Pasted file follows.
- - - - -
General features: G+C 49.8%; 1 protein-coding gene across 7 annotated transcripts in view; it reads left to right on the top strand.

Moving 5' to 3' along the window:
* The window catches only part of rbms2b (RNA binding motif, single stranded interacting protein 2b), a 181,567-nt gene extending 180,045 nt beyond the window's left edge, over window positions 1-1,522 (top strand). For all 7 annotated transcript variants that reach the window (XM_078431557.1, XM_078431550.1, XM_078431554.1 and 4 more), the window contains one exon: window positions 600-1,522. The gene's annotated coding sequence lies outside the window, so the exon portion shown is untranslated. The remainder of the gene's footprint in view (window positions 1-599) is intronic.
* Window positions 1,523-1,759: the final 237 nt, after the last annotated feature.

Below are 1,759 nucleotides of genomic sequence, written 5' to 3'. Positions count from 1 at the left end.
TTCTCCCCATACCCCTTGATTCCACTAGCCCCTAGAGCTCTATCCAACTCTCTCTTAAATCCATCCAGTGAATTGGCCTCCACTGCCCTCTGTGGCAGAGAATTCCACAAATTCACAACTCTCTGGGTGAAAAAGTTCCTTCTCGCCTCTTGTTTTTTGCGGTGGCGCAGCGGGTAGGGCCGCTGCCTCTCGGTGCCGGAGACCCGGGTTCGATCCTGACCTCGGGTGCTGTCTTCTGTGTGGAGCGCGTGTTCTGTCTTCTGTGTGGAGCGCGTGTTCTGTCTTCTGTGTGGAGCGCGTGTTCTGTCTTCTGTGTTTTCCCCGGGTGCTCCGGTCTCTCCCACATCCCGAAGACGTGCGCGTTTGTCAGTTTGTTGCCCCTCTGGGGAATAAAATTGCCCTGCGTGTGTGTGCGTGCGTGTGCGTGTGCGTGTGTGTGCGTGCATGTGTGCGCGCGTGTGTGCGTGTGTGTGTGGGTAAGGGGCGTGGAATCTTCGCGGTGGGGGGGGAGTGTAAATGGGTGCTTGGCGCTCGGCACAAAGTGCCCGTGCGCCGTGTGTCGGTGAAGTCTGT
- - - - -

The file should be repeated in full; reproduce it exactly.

General features: G+C 49.8%; 1 protein-coding gene across 7 annotated transcripts in view; it reads left to right on the top strand.

Moving 5' to 3' along the window:
* The window catches only part of rbms2b (RNA binding motif, single stranded interacting protein 2b), a 181,567-nt gene extending 180,045 nt beyond the window's left edge, over window positions 1-1,522 (top strand). For all 7 annotated transcript variants that reach the window (XM_078431557.1, XM_078431550.1, XM_078431554.1 and 4 more), the window contains one exon: window positions 600-1,522. The gene's annotated coding sequence lies outside the window, so the exon portion shown is untranslated. The remainder of the gene's footprint in view (window positions 1-599) is intronic.
* Window positions 1,523-1,759: the final 237 nt, after the last annotated feature.

Below are 1,759 nucleotides of genomic sequence, written 5' to 3'. Positions count from 1 at the left end.
TTCTCCCCATACCCCTTGATTCCACTAGCCCCTAGAGCTCTATCCAACTCTCTCTTAAATCCATCCAGTGAATTGGCCTCCACTGCCCTCTGTGGCAGAGAATTCCACAAATTCACAACTCTCTGGGTGAAAAAGTTCCTTCTCGCCTCTTGTTTTTTGCGGTGGCGCAGCGGGTAGGGCCGCTGCCTCTCGGTGCCGGAGACCCGGGTTCGATCCTGACCTCGGGTGCTGTCTTCTGTGTGGAGCGCGTGTTCTGTCTTCTGTGTGGAGCGCGTGTTCTGTCTTCTGTGTGGAGCGCGTGTTCTGTCTTCTGTGTTTTCCCCGGGTGCTCCGGTCTCTCCCACATCCCGAAGACGTGCGCGTTTGTCAGTTTGTTGCCCCTCTGGGGAATAAAATTGCCCTGCGTGTGTGTGCGTGCGTGTGCGTGTGCGTGTGTGTGCGTGCATGTGTGCGCGCGTGTGTGCGTGTGTGTGTGGGTAAGGGGCGTGGAATCTTCGCGGTGGGGGGGGAGTGTAAATGGGTGCTTGGCGCTCGGCACAAAGTGCCCGTGCGCCGTGTGTCGGTGAAGTCTGT